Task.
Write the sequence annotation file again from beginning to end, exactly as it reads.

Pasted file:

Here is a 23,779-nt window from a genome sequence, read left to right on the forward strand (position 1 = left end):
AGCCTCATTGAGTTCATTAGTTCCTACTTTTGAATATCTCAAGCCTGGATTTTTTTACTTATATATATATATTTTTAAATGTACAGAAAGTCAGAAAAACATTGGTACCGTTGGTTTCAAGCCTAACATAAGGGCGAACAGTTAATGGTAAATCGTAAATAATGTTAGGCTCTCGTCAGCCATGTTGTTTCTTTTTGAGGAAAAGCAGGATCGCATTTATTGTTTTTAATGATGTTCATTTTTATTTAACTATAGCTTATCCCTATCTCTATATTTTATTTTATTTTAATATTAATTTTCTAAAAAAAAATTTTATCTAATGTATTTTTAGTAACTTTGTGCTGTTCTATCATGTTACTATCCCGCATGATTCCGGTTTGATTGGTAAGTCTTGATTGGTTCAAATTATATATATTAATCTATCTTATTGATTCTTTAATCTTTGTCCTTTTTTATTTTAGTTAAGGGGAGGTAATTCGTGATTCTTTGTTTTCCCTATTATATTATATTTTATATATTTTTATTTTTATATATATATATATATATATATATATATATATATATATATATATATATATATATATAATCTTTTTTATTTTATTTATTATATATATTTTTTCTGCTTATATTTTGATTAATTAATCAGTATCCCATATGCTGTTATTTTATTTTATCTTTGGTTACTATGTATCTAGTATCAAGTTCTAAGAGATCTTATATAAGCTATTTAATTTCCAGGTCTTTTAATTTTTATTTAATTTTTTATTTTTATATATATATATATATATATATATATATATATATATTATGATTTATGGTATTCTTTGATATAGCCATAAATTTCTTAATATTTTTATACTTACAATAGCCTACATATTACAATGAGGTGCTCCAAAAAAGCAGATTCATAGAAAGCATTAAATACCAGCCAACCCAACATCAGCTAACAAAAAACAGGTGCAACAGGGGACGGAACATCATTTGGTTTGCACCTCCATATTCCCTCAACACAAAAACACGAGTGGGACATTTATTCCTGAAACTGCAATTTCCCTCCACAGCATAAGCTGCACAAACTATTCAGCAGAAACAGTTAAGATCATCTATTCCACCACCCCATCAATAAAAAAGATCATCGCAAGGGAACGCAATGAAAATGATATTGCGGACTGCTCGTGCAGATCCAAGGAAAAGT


Here is a 23,779-nt window from a genome sequence, read left to right on the forward strand (position 1 = left end):
AGCCTCATTGAGTTCATTAGTTCCTACTTTTGAATATCTCAAGCCTGGATTTTTTTACTTATATATATATATTTTTAAATGTACAGAAAGTCAGAAAAACATTGGTACCGTTGGTTTCAAGCCTAACATAAGGGCGAACAGTTAATGGTAAATCGTAAATAATGTTAGGCTCTCGTCAGCCATGTTGTTTCTTTTTGAGGAAAAGCAGGATCGCATTTATTGTTTTTAATGATGTTCATTTTTATTTAACTATAGCTTATCCCTATCTCTATATTTTATTTTATTTTAATATTAATTTTCTAAAAAAAAATTTTATCTAATGTATTTTTAGTAACTTTGTGCTGTTCTATCATGTTACTATCCCGCATGATTCCGGTTTGATTGGTAAGTCTTGATTGGTTCAAATTATATATATTAATCTATCTTATTGATTCTTTAATCTTTGTCCTTTTTTATTTTAGTTAAGGGGAGGTAATTCGTGATTCTTTGTTTTCCCTATTATATTATATTTTATATATTTTTATTTTTATATATATATATATATATATATATATATATATATATATATATATATATATATATATAATCTTTTTTATTTTATTTATTATATATATTTTTTCTGCTTATATTTTGATTAATTAATCAGTATCCCATATGCTGTTATTTTATTTTATCTTTGGTTACTATGTATCTAGTATCAAGTTCTAAGAGATCTTATATAAGCTATTTAATTTCCAGGTCTTTTAATTTTTATTTAATTTTTTATTTTTATATATATATATATATATATATATATATATATATATTATGATTTATGGTATTCTTTGATATAGCCATAAATTTCTTAATATTTTTATACTTACAATAGCCTACATATTACAATGAGGTGCTCCAAAAAAGCAGATTCATAGAAAGCATTAAATACCAGCCAACCCAACATCAGCTAACAAAAAACAGGTGCAACAGGGGACGGAACATCATTTGGTTTGCACCTCCATATTCCCTCAACACAAAAACACGAGTGGGACATTTATTCCTGAAACTGCAATTTCCCTCCACAGCATAAGCTGCACAAACTATTCAGCAGAAACAGTTAAGATCATCTATTCCACCACCCCATCAATAAAAAAGATCATCGCAAGGGAACGCAATGAAAATGATATTGCGGACTGCTCGTGCAGATCCAAGGAAAAGT